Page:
In fourth grade, Katie Davis was bullied by her classmates. A self-described ADD sufferer, she says, “ADD kids are often targets because they don’t get social cues.” The bullying continued throughout the school year and Davis resigned herself to being “a loser.” When her teacher read Charlie and the Chocolate Factory by Roald Dahl, Davis was captivated. “It was all about bad kids who get their come-uppance. That was for me!” she says. “You can make that happen in a book.” Although she allowed other kids to treat her like a “doormat,” bullying made her a “kinder more empathetic kid” and gave her the confidence to stand up for herself in two situations involving adults: once as an eleven-year old when an X-ray technician touched her inappropriately, and once as a junior high student when a cab driver made a racist remark. When Davis reflects on her painful experience with bullying, she realizes it made her a writer.
The author/illustrator of several humorous picture books and the author of a funny middle grade novel, Davis says, “I was always good at writing and always bad at math.” In elementary school, she heard phrases of description in her head and stretched her imagination to create metaphors and similes.
After college, Davis held several writing-related jobs in advertising, public relations and marketing, and also collected picture books. In the 1980s when she sold ceramic pieces paired with funny sayings, she discovered “the freedom to write what I wanted rather than what I had to.” She began to noodle around with the picture book format, and met a man who also collected picture books. When they married and moved to Los Angeles, Davis’ husband discovered a writing conference sponsored by the Society of Children’s Book Writers and Illustrators (www.scbwi.org) and pushed her out the door. Davis walked into the conference hall with hundreds of like-minded writers and artists and said to herself, “This is why I was put on the planet. This is me. This is who I am!”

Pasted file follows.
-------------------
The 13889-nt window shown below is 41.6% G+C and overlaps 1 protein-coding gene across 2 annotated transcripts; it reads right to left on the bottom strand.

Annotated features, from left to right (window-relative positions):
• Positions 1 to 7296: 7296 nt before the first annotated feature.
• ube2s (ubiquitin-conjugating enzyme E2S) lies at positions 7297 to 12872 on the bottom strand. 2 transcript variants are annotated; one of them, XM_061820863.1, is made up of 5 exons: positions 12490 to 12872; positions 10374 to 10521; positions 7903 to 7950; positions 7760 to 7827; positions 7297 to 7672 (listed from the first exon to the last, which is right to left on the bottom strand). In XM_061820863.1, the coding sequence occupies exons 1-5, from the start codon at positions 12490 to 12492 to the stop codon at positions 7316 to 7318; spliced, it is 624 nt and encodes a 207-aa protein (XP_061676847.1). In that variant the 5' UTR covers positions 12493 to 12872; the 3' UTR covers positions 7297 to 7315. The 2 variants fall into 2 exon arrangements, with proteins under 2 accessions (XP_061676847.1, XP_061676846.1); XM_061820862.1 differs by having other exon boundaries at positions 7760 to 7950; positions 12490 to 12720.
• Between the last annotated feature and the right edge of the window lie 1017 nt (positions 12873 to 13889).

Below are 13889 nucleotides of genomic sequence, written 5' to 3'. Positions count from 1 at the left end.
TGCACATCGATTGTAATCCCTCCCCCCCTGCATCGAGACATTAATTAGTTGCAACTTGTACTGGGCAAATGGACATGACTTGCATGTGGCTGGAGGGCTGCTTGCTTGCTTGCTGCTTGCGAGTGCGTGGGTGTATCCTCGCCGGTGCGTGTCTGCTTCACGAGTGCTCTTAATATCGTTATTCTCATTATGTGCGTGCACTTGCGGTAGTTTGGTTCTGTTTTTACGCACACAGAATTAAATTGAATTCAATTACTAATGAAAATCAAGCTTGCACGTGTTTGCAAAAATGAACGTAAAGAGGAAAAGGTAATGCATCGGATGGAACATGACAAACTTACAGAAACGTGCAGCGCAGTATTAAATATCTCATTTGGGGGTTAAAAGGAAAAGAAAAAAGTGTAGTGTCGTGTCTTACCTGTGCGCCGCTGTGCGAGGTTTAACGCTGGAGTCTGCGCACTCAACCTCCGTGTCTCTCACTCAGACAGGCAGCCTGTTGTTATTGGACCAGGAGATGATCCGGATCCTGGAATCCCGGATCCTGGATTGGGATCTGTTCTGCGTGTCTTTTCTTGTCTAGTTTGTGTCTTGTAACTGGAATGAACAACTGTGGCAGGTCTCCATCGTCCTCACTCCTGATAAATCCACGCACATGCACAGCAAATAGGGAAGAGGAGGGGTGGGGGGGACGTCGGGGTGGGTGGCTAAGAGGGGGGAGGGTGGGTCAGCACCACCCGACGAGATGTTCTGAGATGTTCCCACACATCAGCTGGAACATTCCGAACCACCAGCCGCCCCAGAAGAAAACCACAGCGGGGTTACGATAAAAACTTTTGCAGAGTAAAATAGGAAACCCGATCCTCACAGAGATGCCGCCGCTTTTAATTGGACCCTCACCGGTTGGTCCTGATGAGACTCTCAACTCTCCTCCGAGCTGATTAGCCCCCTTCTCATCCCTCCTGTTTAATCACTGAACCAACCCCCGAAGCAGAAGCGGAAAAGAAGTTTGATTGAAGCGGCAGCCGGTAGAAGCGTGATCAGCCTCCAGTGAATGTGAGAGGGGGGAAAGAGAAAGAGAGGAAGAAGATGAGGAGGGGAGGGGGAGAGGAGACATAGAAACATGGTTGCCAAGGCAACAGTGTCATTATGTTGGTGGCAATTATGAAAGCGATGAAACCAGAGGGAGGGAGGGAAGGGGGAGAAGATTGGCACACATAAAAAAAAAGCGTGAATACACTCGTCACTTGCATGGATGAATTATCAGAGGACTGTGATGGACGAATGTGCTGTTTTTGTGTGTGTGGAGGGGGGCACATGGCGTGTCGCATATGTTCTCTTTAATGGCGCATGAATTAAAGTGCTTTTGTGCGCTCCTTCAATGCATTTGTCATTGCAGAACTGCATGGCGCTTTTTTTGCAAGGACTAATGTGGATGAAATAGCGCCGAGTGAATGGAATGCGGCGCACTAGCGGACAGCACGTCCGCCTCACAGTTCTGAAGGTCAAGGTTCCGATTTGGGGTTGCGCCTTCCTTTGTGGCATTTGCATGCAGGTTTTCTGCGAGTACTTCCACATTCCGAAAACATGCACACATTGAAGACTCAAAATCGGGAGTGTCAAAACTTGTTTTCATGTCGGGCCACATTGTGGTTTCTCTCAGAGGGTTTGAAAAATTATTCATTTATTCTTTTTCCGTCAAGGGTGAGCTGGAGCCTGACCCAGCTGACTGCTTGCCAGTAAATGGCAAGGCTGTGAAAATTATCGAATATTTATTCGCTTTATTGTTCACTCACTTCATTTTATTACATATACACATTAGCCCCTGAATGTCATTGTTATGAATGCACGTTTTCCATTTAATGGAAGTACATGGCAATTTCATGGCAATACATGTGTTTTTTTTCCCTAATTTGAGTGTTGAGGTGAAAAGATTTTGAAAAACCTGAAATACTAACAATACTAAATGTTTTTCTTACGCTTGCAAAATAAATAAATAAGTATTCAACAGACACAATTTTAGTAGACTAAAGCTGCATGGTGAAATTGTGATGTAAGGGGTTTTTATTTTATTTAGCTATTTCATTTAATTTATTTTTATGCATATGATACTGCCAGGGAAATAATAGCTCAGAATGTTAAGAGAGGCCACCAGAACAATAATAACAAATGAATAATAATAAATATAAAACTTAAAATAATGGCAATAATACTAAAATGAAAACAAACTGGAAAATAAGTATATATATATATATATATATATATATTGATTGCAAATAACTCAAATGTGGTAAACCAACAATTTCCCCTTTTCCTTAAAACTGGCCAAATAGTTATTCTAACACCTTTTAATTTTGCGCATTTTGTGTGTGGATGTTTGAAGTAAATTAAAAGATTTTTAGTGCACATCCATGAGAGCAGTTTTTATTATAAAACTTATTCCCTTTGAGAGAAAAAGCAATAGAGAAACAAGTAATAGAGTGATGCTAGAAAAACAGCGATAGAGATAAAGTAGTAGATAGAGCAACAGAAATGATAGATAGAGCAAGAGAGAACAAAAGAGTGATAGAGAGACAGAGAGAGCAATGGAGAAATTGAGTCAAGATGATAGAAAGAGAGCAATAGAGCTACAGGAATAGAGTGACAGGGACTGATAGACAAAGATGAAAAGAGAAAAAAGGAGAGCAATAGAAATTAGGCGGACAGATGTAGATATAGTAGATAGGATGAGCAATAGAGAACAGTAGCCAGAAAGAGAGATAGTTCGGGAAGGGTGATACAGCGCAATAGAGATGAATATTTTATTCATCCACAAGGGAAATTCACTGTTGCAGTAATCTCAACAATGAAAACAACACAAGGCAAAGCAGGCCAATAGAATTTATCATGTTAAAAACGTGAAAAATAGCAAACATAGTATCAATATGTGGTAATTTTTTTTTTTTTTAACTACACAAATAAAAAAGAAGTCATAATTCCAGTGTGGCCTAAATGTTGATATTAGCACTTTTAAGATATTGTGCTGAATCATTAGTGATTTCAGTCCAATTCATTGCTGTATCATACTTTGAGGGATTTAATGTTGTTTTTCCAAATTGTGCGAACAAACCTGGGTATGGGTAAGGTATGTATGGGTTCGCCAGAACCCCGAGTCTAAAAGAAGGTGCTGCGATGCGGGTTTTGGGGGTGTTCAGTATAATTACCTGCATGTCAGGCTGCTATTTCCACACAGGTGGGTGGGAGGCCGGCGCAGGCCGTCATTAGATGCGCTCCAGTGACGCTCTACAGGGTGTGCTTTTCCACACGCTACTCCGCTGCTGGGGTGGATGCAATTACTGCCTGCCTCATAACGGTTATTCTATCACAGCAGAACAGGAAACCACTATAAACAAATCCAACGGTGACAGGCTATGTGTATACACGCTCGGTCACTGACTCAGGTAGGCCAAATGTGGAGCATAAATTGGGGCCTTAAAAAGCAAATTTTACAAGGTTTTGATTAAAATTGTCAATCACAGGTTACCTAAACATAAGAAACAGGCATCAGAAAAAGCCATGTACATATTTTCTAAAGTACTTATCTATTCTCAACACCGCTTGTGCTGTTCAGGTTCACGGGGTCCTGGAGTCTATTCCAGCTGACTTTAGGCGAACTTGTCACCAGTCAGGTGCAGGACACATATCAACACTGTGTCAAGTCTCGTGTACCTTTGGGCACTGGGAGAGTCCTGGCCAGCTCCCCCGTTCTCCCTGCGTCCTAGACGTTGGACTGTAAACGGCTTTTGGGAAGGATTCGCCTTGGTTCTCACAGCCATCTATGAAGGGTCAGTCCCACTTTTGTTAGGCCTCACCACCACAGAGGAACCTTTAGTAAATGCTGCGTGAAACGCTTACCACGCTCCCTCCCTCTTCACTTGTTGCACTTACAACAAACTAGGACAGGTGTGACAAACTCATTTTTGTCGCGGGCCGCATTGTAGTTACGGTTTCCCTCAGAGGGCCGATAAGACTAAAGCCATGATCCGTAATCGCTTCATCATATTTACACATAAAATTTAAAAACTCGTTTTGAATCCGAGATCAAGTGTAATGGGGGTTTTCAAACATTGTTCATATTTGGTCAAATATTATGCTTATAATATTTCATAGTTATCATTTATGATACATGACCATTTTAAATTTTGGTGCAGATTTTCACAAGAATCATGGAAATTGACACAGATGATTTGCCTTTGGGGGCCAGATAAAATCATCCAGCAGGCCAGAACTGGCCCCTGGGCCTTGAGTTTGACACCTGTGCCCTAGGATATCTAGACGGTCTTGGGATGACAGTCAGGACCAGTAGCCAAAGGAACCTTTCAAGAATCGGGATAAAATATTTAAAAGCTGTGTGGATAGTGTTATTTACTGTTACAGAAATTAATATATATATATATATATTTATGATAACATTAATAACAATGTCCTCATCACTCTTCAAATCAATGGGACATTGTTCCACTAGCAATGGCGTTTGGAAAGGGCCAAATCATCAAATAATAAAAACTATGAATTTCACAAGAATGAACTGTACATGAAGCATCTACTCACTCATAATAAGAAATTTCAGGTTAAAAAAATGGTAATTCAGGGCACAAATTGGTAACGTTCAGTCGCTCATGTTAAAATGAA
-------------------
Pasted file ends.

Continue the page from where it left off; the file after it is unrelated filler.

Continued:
Davis’ first book, Who Hops?, sold to an agent she met at the conference. When she submitted the manuscript for his consideration, she says, “I kissed the package and put it in the mailbox.” The seed for the book grew from a game she played with her children in the car as a distraction to forestall their tantrums. With bright bold acrylics and sly humor, Davis asks, “Who hops? Frogs hop. Rabbits hop. Kangaroos hop. Cows hop. No they don’t!”
According to Davis, the inspiration for stories can come from anywhere. A student in one of her school audiences pointed out that she seemed to have a fear of the dentist because of frequent references in her books to teeth and bad breath. Davis turned the comment into a story idea and created a wacky character named Mabel, the first tooth fairy. “Mabel is the funniest character I’ve ever created,” Davis says.
Little Chicken’s Big Day started as an idea from Davis’ husband who creates feature animation. “You write it,” Davis said. “It’s not my story, it’s your story.” So he did, and she illustrated it.
The Curse of Addy McMahon, Davis’s first middle-grade novel, “is a perfect example of how a book can be inspired by anything.” In this case, a New York Times article about a road crew in Ireland that refused to knock down a tree in the way of construction because it was rumored to be a fairy tree and would bring bad luck. Davis created a sixth grade character named Addy McMahon who blames her bad luck on a great grand-dad who chopped down a fairy lair tree. She illustrated the novel with Addy’s comic-book-style pencil drawings
Davis did not attend art school because her parents saw no financial future in it, but she enjoys testing her limits and experiments with a variety of illustration media for each book. Who Hops? and Who Hoots? are painted with acrylics, but Davis switched to pencil sketches colored in PhotoShop for Mabel the Tooth Fairy and How She Got Her Job. Davis describes the illustrations for Kindergarten Rocks! as “much more sophisticated than anything I’ve ever done.” She digitized crayon-colored sketches and crayon-brushed them in PhotoShop. In Little Chicken’s Big Day, Davis scanned her pencil sketches and added a digital overlay to create a smooth graphic look that brilliantly conveys Little Chicken’s every emotion.
Davis is the mother of two teenagers and works from her home in New York. She laughs at the concept of a schedule, but divides her work hours between writing, illustrating, promotion, and her Katie’s Brain Burps podcasts and webinars which feature authors, illustrators and other industry professionals. She says, “There is no rhyme or reason” to how she divides up her day. Whatever she’s excited about.